The truth about borrowing from your 401(k) for home improvements. As a homeowner, there’s no better way to add value to your property than through renovations. Whether you’re improving existing rooms or adding new ones, the added comfort and curb appeal is worth the effort. However, funding an addition to your home is costly, and finding the money to pay for the project can be challenging.
A quick way for homeowners to obtain the needed funds is to borrow from a 401(k) or withdraw from an IRA. Taking money out of a 401(k) for home repairs is a convenient way for homeowners to fund a new home renovation project. Here are some risks and benefits of using retirement assets for home improvements.
The cost of using your 401(k) for home improvements
There are a few benefits to using your IRA or 401(k) instead of a personal loan to pay for home repairs and renovations, as well as some added risks. When borrowing from your 401(k), you’re ultimately borrowing from yourself and paying yourself back at lower interest rates than a credit card. Still, borrowing from a 401(k) significantly reduces your retirement savings. Employees who lose their job must also pay back the entirety of the loan within 30 to 60 days of termination or risk additional penalties.
How much can I borrow from my 401(k)?
Taking a loan from a 401(k) permits you to borrow up to 50% of the value of your 401(k), a maximum of $50,000 within 12 months. Homeowners with over $50,000 in renovation projects must consider finding additional funding sources besides a 401(k) loan. If you’ve previously borrowed from your 401(k), the amount you can borrow with a new loan is reduced by the outstanding previous year amount. Someone who borrowed $20,000 from their 401(k) last year and paid it off one month ago will only be able to borrow $30,000 from a new 401(k) loan.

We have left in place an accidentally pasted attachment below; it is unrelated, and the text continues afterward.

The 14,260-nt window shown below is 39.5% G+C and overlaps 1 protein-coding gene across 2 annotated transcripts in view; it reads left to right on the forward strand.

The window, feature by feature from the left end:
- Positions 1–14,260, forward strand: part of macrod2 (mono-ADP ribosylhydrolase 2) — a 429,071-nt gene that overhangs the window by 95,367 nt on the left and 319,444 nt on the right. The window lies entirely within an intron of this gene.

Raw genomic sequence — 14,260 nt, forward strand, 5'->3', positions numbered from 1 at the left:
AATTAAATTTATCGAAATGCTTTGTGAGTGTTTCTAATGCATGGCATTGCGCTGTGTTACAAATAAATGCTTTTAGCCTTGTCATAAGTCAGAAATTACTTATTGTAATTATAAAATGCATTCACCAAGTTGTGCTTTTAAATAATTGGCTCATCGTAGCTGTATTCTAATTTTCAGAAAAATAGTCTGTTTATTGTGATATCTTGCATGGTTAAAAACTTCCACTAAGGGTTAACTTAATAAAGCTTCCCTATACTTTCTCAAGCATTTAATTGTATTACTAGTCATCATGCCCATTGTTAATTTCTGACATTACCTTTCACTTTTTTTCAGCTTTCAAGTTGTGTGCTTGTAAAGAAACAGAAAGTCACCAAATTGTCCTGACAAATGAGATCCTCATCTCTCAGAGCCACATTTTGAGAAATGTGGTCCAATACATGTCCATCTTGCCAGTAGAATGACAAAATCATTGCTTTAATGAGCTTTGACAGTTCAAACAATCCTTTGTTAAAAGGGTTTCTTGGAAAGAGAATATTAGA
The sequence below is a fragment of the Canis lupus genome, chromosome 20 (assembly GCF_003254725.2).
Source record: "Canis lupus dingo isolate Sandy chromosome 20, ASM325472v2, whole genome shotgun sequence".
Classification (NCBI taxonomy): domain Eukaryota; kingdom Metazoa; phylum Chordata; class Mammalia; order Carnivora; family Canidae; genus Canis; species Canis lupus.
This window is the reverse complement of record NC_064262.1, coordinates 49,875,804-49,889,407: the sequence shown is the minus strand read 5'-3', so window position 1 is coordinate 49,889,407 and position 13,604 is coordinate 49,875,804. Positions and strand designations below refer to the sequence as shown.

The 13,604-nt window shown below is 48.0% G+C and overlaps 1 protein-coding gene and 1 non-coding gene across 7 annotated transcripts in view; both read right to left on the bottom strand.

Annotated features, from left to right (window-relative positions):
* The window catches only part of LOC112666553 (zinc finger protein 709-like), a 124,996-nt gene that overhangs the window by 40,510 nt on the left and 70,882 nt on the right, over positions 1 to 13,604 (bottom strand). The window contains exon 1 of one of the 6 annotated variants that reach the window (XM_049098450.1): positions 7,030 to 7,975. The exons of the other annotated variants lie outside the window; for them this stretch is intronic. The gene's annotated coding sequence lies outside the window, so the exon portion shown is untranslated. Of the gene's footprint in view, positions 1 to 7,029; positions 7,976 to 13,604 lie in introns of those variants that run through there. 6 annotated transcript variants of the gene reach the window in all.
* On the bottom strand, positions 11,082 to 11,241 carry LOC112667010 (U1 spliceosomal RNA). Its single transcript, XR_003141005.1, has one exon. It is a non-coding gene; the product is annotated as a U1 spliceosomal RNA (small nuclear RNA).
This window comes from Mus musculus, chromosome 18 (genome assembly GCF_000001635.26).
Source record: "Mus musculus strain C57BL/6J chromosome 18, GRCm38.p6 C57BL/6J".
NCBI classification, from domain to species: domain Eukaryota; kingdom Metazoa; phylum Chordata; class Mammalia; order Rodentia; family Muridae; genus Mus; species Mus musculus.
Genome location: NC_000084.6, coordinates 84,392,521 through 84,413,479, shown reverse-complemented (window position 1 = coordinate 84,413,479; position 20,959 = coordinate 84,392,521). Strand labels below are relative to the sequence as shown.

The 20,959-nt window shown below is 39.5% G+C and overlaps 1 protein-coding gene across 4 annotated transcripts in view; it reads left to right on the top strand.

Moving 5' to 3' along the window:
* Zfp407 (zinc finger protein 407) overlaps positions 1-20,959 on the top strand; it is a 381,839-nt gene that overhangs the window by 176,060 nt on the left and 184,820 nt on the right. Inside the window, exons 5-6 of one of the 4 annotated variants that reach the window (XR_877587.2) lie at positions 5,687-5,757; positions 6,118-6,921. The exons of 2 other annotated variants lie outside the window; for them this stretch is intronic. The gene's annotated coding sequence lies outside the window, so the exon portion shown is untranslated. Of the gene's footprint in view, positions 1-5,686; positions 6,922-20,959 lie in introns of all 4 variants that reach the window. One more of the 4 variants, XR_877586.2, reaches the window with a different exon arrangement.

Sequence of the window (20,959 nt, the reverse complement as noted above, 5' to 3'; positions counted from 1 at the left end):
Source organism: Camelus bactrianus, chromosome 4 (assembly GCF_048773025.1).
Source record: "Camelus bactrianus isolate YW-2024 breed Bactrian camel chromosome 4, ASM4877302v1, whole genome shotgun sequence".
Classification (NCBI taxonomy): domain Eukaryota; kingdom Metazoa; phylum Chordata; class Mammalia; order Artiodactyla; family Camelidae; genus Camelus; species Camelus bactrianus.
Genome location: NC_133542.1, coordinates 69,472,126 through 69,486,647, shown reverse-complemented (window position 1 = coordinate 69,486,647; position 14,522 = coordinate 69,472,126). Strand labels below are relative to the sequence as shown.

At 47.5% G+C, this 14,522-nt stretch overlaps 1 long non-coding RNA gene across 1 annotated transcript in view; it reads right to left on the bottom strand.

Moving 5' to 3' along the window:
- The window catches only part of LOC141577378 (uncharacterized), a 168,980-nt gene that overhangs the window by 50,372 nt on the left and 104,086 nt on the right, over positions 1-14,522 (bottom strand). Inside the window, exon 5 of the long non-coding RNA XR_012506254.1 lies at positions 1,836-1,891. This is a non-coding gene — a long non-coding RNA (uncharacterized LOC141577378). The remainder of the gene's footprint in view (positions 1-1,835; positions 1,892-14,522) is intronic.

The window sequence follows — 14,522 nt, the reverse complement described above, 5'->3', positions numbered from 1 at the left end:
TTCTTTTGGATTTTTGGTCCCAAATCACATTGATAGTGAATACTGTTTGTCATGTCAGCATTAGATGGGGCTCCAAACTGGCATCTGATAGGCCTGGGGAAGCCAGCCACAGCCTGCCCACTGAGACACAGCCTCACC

Paying back a 401(k) loan
The cost of a 401(k) loan includes the principal amount and the interest rate. Any amount borrowed from your 401(k) must be paid back within five years and will be deducted directly from your paycheck. Borrowers must understand that a 401(k) loan carries the implications of a smaller salary.
When borrowing from your 401(k), it’s essential to consider that some plans will not allow you to make contributions while paying the loan back. Sometimes, you will lose the opportunity to save for retirement and benefit from an employer’s matching contributions.
Consider alternatives to finance home renovations
While borrowing from your 401(k) may seem like a convenient way to fund home improvements, it also comes with a great deal of risk. A personal loan for home improvement could be a better option for your needs and allow for you to still have the funds you need for your golden years.
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